Room 566, Biological Science Building

9385 0181

Dr Ana Bugnot
Room 515, Biological Science Building
9385 8701


Research Students


Simone Birrer (PhD candidate) (with Dr Katherine Dafforn, UNSW)

Damon Bolton (PhD candidate) – Indirect effects of marine sanctuary zones (with Dr Coleman, Batemans’s Marine Park).

Kingsley Griffin (PhD candidate) – Mapping distribution and stress effects in Sydney Harbour marine habitat (with Dr Luke Hedge, UNSW)

Aria Lee (PhD candidate) – Gametogenesis and larval settlement of the invasive fanworm, Sabella spallanzanii (with Dr Katherine Dafforn, UNSW)

Vivian Sim (PhD candidate) – Potential Influences of Anthropogenic Boating Structures on Estuarine Health (with Dr Katherine Dafforn, UNSW)

Jess Merrett (PhD candidate) – Distribution and impacts of marine debris in a complex, urbanized estuary: Sydney Harbour (with Dr Luke Hedge, UNSW)

Nina Schaefer (PhD candidate) – Thermal stress in rock pool communities (with Dr Katherine Dafforn, UNSW)

Shinjiro Ushiama (PhD candidate) (with Dr Katherine Dafforn, UNSW)



Katelyn Edge (PhD 2013) – Do cellular biomarkers in the Sydney Rock Oyster reflect ecological impacts of contaminants within estuaries?

Andrew McKinley (PhD 2012) Assessing and understanding ecological changes to fish communities in highly disturbed estuaries (with Dr Miskiewiecz & Dr Taylor, UNSW).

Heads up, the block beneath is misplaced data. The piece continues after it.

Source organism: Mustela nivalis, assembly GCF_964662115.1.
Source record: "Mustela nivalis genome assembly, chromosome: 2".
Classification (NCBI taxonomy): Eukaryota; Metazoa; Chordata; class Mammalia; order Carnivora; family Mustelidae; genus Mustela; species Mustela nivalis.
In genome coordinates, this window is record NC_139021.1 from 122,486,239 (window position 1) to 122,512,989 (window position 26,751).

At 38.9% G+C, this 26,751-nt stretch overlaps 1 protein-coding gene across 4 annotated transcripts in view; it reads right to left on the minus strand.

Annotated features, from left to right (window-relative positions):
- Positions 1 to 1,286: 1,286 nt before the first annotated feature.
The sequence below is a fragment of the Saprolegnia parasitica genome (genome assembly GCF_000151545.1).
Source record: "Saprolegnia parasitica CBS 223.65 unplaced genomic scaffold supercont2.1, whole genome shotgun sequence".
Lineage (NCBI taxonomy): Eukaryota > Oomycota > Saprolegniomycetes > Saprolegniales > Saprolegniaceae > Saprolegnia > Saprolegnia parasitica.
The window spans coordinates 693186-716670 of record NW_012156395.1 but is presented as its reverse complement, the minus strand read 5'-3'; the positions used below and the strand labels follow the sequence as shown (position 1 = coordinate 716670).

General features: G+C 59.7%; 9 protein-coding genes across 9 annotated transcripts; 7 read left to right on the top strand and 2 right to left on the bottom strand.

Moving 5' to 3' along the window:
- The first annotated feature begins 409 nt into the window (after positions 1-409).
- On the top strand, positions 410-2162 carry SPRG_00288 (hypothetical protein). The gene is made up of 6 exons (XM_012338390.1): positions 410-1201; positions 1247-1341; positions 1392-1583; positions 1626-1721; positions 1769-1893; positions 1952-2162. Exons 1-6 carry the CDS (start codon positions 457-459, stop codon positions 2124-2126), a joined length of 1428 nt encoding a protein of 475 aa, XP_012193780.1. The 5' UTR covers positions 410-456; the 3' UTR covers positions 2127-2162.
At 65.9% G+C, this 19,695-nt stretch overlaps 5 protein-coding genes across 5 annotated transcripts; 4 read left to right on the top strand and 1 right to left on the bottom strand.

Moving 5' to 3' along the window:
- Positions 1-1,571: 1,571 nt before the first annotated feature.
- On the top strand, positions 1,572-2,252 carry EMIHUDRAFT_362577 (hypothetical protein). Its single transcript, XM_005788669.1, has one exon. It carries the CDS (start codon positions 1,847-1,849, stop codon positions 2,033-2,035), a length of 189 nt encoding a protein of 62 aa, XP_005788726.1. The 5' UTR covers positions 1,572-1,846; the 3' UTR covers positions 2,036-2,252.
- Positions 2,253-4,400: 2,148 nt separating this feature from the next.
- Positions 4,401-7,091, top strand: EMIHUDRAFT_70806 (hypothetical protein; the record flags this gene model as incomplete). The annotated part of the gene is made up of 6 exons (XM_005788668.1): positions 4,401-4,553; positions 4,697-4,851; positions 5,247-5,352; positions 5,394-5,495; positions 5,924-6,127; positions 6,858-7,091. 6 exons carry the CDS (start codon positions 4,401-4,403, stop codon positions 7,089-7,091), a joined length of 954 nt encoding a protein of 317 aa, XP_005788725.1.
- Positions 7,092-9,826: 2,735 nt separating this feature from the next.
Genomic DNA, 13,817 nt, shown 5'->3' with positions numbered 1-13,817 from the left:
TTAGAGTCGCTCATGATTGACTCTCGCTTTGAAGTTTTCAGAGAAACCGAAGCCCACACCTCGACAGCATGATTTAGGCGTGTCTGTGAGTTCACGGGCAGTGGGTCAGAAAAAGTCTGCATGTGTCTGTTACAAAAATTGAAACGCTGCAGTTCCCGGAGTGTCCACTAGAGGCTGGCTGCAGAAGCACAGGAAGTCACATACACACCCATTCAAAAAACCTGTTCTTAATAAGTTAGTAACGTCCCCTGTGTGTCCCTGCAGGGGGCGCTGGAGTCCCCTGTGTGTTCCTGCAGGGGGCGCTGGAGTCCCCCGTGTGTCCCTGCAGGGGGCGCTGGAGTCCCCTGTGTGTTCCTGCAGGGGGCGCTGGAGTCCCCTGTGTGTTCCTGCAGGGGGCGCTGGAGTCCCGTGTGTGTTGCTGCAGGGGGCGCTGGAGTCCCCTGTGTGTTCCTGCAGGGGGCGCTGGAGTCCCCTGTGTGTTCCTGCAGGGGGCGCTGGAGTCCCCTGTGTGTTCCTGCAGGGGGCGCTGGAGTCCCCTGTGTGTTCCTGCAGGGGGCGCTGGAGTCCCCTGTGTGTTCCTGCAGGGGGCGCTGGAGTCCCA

Luke Hedge (PhD 2012) Propagule pressure and invasion success (with Dr Wayne O’Connor, DPI).

Carol Sukhn (PhD 2011) Bioaccumulation of toxicants from complex effluents (with Imad Saoud, AUB).

Emma Birdsey (PhD 2011) Habitat mediated changes to marine biodiversity (with A/P Poore, UNSW).

Louise McKenzie (PhD 2010) Reaping the benefits of an anthropogenic contaminant: the evolution of copper tolerance in a marine invader (with Professor Brooks, UNSW).

Graeme Clark (PhD 2010) - Disturbance, diversity and invasion in marine systems.

Katherine Dafforn (PhD 2009) Anthropogenic modification of estuaries: disturbance and artificial structures influence marine invasion (with Dr Glasby NSW I&I).

Nicole Hill (PhD 2009) - Contaminated sediments and hard-substrate marine communities (with Dr Simpson, CSIRO).

David Roberts (PhD 2008) - Responses of algal epifauna to pulsed and chronic contamination of temperate algae beds (with A/P Poore, UNSW).

Richard Piola (PhD 2008) - Differential tolerance of introduced and native marine invertebrates to heavy metal pollution.

Mailie Gall (MSc. 2010) Tolerance and the assessment of heavy metal pollution in sessile invertebrates.

Ka-Man Lee (MSc. 2006) - Taxonomy and ecology of predatory marine flatworms (Platyhelminthes: Polycladida) in Botany Bay, New South Wales, Australia.

Jaz Lawes (PhD candidate) - Development of tools for health assessment of estuaries. (with Dr Graeme Clark, UNSW and Associate Professor Alistair Poore, UNSW)

Ceiwen Pease (PhD candidate) - Chemical arms races: the use of pharmacology to explain diet choices and responses to contaminants in marine herbivores (with Associate Professor Poore, UNSW).

Kate Reeds (Masters candidate) - Sydney Offshore Artificial Reef - Benthic Gradient Study (with Professor Iain Suthers, UNSW)

Shinjiro Ushiama (Masters candidate) - Productivity, diversity and predation in rocky reef invertebrate communities (with Professor Iain Suthers, UNSW).

James Lavender (PhD candidate) – Marine bioinvasions in a changing climate (with Dr Dafforn, UNSW and Dr Bishop Macquarie University).

Sally Bracewell (PhD candidate) – Species traits and community dynamics across a latitudinal gradient (with Dr Graeme Clark, UNSW).

Asunta Macolino (Honours candidate)